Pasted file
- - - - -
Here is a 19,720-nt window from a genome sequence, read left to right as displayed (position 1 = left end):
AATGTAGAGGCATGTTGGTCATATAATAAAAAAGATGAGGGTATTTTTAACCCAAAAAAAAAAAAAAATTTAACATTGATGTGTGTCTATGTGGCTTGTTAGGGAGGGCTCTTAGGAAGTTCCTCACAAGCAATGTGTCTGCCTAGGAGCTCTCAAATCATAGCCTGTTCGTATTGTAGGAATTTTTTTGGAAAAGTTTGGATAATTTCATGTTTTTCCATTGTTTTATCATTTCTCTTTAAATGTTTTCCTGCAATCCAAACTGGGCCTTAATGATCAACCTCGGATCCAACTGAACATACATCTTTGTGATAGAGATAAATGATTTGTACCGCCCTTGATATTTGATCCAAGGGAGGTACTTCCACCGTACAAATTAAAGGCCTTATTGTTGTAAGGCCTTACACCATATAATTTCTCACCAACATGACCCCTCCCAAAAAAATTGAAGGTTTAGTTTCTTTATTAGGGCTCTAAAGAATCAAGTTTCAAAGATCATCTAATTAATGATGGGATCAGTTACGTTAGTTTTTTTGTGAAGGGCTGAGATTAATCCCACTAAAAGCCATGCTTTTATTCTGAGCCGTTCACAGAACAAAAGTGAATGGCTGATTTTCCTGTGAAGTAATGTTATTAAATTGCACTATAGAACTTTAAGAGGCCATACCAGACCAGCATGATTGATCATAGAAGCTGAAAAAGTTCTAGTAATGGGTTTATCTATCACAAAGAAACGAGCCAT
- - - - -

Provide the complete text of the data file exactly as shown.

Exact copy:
Here is a 19,720-nt window from a genome sequence, read left to right as displayed (position 1 = left end):
AATGTAGAGGCATGTTGGTCATATAATAAAAAAGATGAGGGTATTTTTAACCCAAAAAAAAAAAAAAATTTAACATTGATGTGTGTCTATGTGGCTTGTTAGGGAGGGCTCTTAGGAAGTTCCTCACAAGCAATGTGTCTGCCTAGGAGCTCTCAAATCATAGCCTGTTCGTATTGTAGGAATTTTTTTGGAAAAGTTTGGATAATTTCATGTTTTTCCATTGTTTTATCATTTCTCTTTAAATGTTTTCCTGCAATCCAAACTGGGCCTTAATGATCAACCTCGGATCCAACTGAACATACATCTTTGTGATAGAGATAAATGATTTGTACCGCCCTTGATATTTGATCCAAGGGAGGTACTTCCACCGTACAAATTAAAGGCCTTATTGTTGTAAGGCCTTACACCATATAATTTCTCACCAACATGACCCCTCCCAAAAAAATTGAAGGTTTAGTTTCTTTATTAGGGCTCTAAAGAATCAAGTTTCAAAGATCATCTAATTAATGATGGGATCAGTTACGTTAGTTTTTTTGTGAAGGGCTGAGATTAATCCCACTAAAAGCCATGCTTTTATTCTGAGCCGTTCACAGAACAAAAGTGAATGGCTGATTTTCCTGTGAAGTAATGTTATTAAATTGCACTATAGAACTTTAAGAGGCCATACCAGACCAGCATGATTGATCATAGAAGCTGAAAAAGTTCTAGTAATGGGTTTATCTATCACAAAGAAACGAGCCAT